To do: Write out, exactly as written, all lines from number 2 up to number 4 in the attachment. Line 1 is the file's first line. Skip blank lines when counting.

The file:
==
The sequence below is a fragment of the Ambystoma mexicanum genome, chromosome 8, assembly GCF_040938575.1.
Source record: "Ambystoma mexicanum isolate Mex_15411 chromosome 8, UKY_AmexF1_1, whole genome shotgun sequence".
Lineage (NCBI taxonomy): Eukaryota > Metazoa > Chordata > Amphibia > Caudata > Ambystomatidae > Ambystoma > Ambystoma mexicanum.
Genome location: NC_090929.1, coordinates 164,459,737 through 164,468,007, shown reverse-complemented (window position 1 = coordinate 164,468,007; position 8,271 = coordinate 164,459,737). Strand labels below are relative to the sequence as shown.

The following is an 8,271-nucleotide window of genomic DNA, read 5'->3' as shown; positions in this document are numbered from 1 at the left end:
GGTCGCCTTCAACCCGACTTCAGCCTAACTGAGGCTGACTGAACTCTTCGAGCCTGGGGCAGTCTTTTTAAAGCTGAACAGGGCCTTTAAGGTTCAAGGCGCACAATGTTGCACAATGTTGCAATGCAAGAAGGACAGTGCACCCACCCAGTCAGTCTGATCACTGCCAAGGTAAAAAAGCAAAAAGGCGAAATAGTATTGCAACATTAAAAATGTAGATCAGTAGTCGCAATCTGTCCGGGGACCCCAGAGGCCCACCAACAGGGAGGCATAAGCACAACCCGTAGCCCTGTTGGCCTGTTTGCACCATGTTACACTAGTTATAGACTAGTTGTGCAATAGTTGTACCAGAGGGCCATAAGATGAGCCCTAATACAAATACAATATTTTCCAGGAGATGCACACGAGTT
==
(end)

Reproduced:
Source record: "Ambystoma mexicanum isolate Mex_15411 chromosome 8, UKY_AmexF1_1, whole genome shotgun sequence".
Lineage (NCBI taxonomy): Eukaryota > Metazoa > Chordata > Amphibia > Caudata > Ambystomatidae > Ambystoma > Ambystoma mexicanum.
Genome location: NC_090929.1, coordinates 164,459,737 through 164,468,007, shown reverse-complemented (window position 1 = coordinate 164,468,007; position 8,271 = coordinate 164,459,737). Strand labels below are relative to the sequence as shown.